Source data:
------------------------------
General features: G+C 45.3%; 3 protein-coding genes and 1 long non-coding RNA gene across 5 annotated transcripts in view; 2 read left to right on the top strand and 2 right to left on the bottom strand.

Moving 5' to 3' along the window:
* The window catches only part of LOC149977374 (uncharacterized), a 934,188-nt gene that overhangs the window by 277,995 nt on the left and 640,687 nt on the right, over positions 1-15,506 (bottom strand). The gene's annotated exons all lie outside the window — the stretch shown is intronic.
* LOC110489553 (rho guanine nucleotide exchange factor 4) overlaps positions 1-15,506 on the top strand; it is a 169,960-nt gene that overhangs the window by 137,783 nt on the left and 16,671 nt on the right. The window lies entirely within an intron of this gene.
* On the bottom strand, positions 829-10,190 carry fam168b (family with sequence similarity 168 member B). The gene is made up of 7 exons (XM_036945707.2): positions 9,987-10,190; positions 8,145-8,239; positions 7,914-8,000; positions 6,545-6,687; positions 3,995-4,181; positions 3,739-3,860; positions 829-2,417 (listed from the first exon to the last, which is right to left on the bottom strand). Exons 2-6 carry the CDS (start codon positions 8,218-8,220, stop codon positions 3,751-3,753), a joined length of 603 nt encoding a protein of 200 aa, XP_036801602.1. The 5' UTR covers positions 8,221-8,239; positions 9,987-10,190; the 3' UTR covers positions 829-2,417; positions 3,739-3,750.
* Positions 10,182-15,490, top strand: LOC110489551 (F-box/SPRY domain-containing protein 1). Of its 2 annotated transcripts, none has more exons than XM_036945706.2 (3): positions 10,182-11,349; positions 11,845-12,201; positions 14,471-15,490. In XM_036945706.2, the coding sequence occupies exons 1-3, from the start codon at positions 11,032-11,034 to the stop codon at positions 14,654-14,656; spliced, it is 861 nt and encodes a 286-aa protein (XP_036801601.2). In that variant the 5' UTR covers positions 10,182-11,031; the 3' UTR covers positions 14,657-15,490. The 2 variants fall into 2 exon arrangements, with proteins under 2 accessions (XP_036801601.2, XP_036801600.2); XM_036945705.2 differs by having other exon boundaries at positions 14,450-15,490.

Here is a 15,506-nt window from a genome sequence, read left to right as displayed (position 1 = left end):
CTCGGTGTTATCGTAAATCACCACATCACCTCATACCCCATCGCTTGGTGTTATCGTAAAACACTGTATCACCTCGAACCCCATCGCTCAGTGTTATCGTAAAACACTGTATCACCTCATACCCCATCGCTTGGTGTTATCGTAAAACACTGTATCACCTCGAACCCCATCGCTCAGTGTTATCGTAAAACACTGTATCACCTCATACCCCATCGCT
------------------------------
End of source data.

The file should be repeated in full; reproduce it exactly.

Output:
General features: G+C 45.3%; 3 protein-coding genes and 1 long non-coding RNA gene across 5 annotated transcripts in view; 2 read left to right on the top strand and 2 right to left on the bottom strand.

Moving 5' to 3' along the window:
* The window catches only part of LOC149977374 (uncharacterized), a 934,188-nt gene that overhangs the window by 277,995 nt on the left and 640,687 nt on the right, over positions 1-15,506 (bottom strand). The gene's annotated exons all lie outside the window — the stretch shown is intronic.
* LOC110489553 (rho guanine nucleotide exchange factor 4) overlaps positions 1-15,506 on the top strand; it is a 169,960-nt gene that overhangs the window by 137,783 nt on the left and 16,671 nt on the right. The window lies entirely within an intron of this gene.
* On the bottom strand, positions 829-10,190 carry fam168b (family with sequence similarity 168 member B). The gene is made up of 7 exons (XM_036945707.2): positions 9,987-10,190; positions 8,145-8,239; positions 7,914-8,000; positions 6,545-6,687; positions 3,995-4,181; positions 3,739-3,860; positions 829-2,417 (listed from the first exon to the last, which is right to left on the bottom strand). Exons 2-6 carry the CDS (start codon positions 8,218-8,220, stop codon positions 3,751-3,753), a joined length of 603 nt encoding a protein of 200 aa, XP_036801602.1. The 5' UTR covers positions 8,221-8,239; positions 9,987-10,190; the 3' UTR covers positions 829-2,417; positions 3,739-3,750.
* Positions 10,182-15,490, top strand: LOC110489551 (F-box/SPRY domain-containing protein 1). Of its 2 annotated transcripts, none has more exons than XM_036945706.2 (3): positions 10,182-11,349; positions 11,845-12,201; positions 14,471-15,490. In XM_036945706.2, the coding sequence occupies exons 1-3, from the start codon at positions 11,032-11,034 to the stop codon at positions 14,654-14,656; spliced, it is 861 nt and encodes a 286-aa protein (XP_036801601.2). In that variant the 5' UTR covers positions 10,182-11,031; the 3' UTR covers positions 14,657-15,490. The 2 variants fall into 2 exon arrangements, with proteins under 2 accessions (XP_036801601.2, XP_036801600.2); XM_036945705.2 differs by having other exon boundaries at positions 14,450-15,490.

Here is a 15,506-nt window from a genome sequence, read left to right as displayed (position 1 = left end):
CTCGGTGTTATCGTAAATCACCACATCACCTCATACCCCATCGCTTGGTGTTATCGTAAAACACTGTATCACCTCGAACCCCATCGCTCAGTGTTATCGTAAAACACTGTATCACCTCATACCCCATCGCTTGGTGTTATCGTAAAACACTGTATCACCTCGAACCCCATCGCTCAGTGTTATCGTAAAACACTGTATCACCTCATACCCCATCGCT